All three are strong independent people and have forged quite different careers, which makes for interesting family dinners! From running a family business together they have remained close to us and we have remained active in their lives. They work hard and care for their families and friends. Our pride for them is witnessing their success and happiness in life.
Did you ever anticipate your children would contribute to the family business?
Richard thrilled us with his interest in entering the family business. We felt it was important for the kids to shape their own future, so we didn’t actively push them to join us. Running family businesses requires extraordinary patience, particularly as the mantle is passed down from one generation to the next. Manufacturing, design and advertising has changed dramatically in the last 15 years and Richard has grasped these changes breathing new life into the business.
The design market is very different from when Peter and I ran the business; it is a global market now, and requires flair and confidence to succeed. Richard has been able to take our product into this new world stage beautifully, and it has been an amazing experience stepping away and watching him and the company flourish in a way that we couldn’t foresee.
Camilla assisted Richard in the early years of his involvement, consulting on colour and styling his shoots. Richard now has a team helping him create his vision! The business forecasts colour trends, which is a far cry from us and the kids laying out colours ideas on the office floor! It can be a burden for a child to take over a family business, and we were conscious of the pressure it would bring on them and the family dynamic. The most important thing is to eventually give the child who wishes to enter the family business creative autonomy, so the business has a chance to evolve with their vision and the marketplace demands.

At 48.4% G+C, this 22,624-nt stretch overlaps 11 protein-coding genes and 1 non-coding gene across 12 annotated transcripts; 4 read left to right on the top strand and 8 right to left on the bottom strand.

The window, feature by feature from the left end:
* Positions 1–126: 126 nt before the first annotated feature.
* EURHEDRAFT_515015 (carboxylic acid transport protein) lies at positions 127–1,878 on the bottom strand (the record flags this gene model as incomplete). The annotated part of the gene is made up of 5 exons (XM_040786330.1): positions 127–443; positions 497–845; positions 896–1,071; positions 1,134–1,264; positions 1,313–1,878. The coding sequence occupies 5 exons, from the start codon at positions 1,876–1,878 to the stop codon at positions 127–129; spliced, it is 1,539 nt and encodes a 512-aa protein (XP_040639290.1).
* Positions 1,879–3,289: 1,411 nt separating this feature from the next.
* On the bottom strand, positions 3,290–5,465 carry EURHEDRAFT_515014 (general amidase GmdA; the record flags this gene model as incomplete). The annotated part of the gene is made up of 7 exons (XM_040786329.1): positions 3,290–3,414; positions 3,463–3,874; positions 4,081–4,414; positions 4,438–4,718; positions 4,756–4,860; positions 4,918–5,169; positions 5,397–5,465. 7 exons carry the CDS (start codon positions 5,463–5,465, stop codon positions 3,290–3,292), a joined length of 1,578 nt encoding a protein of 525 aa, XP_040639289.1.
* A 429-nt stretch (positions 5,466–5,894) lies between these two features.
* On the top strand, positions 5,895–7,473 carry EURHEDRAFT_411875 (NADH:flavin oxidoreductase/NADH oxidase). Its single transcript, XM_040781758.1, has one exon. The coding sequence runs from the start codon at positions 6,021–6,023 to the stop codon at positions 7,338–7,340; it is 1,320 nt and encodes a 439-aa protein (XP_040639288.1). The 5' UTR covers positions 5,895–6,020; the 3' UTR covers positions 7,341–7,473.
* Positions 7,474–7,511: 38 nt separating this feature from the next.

RICHARD GOUGH ON his Parents
How have your parents influenced what you’re doing today?
My Father and Mother have been extremely supportive , accepting new directions and products. My Father is very willing to embrace change in any form and has always supported me .
My parents work ethic and honesty is amazing. They have always treated everyone equally and welcome people with open arms. They believe that nothing is impossible and always take pride in what they do. Dad’s famous line is ‘do every thing once, properly’. They have always encouraged creativity and solid business partnerships.
What memories do you have of the family business in your younger years?
With both parents working at the mill , I spent many hours out there. Dad was very hands on, and there was always a job to be done. I remember all the staff over the years especially the amazing mix of cultures. Lunch time was always a surprise to see what everyone was eating. They always wanted to share their meals with me.
I was always amazed by the sheer size, noise and smell of the old machines. Watching the weavers and finishers doing their craft with such pride and skill. It was great fun and so much was going on all the time, and I was never bored. I’m sure I always got in the way of the workers but I had to be part of everything. When my sisters were out there with me we would play ‘hide and seek’ for hours, on many occasions falling asleep on piles of mohair fabric.